Writing as background for their work, the six‐member research team of Koweek et al. (2015) cite several concerns about the future of Earth’s corals that have been projected to result from the so‐called twin evils of global warming and ocean acidification, including “coral bleaching (Glynn, 1993; Hughes et al., 2003; van Hooidonk et al., 2013), increased dissolution and bioerosion (Andersson and Gledhill, 2013; Dove et al., 2013; Reyes‐Nivia et al., 2013), decreased biodiversity (Fabricius et al., 2011), and shifts toward algal‐dominated reefs (Hoegh‐Guldberg et al., 2007; Kroeker et al., 2010; 2013).” However, despite these concerns, which have captured the attention of scientists and policy makers for more than two decades now, such worries may well be overestimated and overplayed.
The reason for such growing optimism has to do with the corals themselves, which along with other marine organisms appear to have an inherent ability “of controlling their own biogeochemical environments.” Such biologically‐mediated controls, if they are of sufficient magnitude, could potentially offset future changes in the marine environment brought about by rising atmospheric CO2 (projected ocean warming and pH decline). It is therefore of considerable importance for scientists to continue investigating these biological feedbacks in order to better ascertain the future of these precious marine species, for as noted by Koweek et al., “the paradigm of coral reefs as passive responders to their biogeochemical environments is rapidly changing.”
In further expanding the scientific knowledge on this important topic, the six American researchers set out to conduct a “short, high‐resolution physical and biogeochemical pilot field study” on the back reefs of Ofu, American Samoa, where they measured a number of hydrodynamic and biogeochemical parameters there over a seven‐day period in November, 2011. The specific study location was Pool 100 (14.185°S, 169.666°W), a shallow lagoon containing 85 coral species and various kinds of crustose coralline algae and non‐calcifying algae. Koweek et al. selected Pool 100 because, as they state, shallow back reefs “commonly experience greater thermal and biogeochemical variability owing to a combination of coral community metabolism, environmental forcing, flow regime, and water depth.”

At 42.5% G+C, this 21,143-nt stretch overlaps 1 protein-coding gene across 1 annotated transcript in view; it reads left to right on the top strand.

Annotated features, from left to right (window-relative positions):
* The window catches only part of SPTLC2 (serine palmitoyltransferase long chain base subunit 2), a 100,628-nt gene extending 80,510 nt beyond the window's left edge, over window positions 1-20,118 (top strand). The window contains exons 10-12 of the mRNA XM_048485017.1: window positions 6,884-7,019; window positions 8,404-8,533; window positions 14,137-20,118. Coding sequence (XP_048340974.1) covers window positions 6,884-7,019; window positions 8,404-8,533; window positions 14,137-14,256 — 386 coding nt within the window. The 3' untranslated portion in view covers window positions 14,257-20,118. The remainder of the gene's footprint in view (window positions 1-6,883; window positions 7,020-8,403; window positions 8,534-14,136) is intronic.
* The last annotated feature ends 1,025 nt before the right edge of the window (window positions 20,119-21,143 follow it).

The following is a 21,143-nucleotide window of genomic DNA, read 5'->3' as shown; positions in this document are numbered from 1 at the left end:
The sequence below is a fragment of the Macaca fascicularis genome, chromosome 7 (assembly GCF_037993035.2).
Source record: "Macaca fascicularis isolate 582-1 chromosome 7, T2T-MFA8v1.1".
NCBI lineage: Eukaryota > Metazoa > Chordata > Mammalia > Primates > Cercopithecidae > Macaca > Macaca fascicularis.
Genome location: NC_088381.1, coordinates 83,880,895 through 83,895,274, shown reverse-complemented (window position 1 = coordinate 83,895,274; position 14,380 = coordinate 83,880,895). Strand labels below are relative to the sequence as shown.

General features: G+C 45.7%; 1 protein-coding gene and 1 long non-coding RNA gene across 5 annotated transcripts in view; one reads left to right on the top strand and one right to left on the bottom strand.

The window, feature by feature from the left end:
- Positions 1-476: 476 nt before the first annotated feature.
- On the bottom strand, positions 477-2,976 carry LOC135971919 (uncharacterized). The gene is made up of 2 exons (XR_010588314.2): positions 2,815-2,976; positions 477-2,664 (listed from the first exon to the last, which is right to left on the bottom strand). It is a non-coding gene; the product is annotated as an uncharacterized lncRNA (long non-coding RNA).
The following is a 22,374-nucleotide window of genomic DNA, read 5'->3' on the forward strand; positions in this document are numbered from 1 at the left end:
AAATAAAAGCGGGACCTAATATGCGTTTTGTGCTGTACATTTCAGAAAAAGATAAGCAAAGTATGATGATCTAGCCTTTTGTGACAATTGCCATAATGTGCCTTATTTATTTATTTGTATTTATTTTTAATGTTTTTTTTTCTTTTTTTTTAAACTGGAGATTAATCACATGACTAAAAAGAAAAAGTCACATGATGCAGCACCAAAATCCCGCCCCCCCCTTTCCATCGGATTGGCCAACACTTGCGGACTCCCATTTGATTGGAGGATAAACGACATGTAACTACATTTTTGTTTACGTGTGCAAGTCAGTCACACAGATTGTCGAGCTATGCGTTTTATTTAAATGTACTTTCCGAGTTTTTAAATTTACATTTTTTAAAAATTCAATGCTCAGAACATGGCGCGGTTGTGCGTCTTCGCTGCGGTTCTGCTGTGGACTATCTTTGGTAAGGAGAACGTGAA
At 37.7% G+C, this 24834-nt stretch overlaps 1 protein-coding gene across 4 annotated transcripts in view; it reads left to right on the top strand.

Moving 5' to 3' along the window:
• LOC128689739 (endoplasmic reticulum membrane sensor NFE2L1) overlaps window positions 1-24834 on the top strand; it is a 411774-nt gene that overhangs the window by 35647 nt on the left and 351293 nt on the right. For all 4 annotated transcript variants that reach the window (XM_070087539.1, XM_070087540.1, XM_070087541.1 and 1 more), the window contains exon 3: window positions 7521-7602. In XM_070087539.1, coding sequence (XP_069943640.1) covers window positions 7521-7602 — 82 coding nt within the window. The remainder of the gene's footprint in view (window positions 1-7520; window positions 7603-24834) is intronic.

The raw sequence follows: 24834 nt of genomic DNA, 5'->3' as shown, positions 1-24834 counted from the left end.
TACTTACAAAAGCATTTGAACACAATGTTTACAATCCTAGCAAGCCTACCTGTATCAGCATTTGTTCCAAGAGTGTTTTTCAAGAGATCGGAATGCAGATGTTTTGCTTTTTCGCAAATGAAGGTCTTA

Results of their data collection and analysis revealed that temperatures within the shallow back reef environment were consistently 2–3°C warmer during the day than that observed in the offshore environment. In addition, and as expected, the ranges of the physical and biogeochemical parameters studied in Pool 100 greatly exceeded the variability observed in the open ocean. Inside Pool 100, the pH values fluctuated between a low of 7.80 and a high of 8.39 across the seven days of study, with daily ranges spanning between 0.5 and 0.6 of a unit (Figure 1). What is more, Koweek et al. report that the reef community in Pool 100 spent far more time outside of the offshore pH range than within it (pH values were between 8.0 and 8.2 during only 30 percent of the observational period, less than 8.0 for 34 percent of the time and greater than 8.2 for the remaining 36 percent of the observations). Additional measurements and calculations indicated that these fluctuations in pH were largely the product of community primary production and respiration, as well as tidal modulation and wave‐driven flow.
Figure 1. Time series of pHT (top panel) and pCO2 (bottom panel) in Pool 100, Ofu, American Samoa from November 16–20, 2011. Vertical blue and orange lines show the occurrence of high and low tides, respectively. Gray vertical shading shows the period from sundown to sunrise. The different colored circles represent data that were collected from different locations in Pool 100 and the dashed horizontal black lines represent the mean value of each parameter in the offshore ocean. Adapted from Koweek et al. (2015).
Commenting on these and other of their findings, Koweek et al. write that “our measurements have provided insight into the physical–biogeochemical coupling on Ofu.” And that insight, they add, “suggests a significantly more nuanced view of the fate of coral reefs” than the demise of global reef systems that is traditionally forecast under the combined stresses of climate change and ocean acidification.
Indeed, if these ecosystems presently thrive under such variable (and more severe) environmental conditions than those predicted for the future—which conditions are largely derived and modulated by themselves—why wouldn’t they persist?
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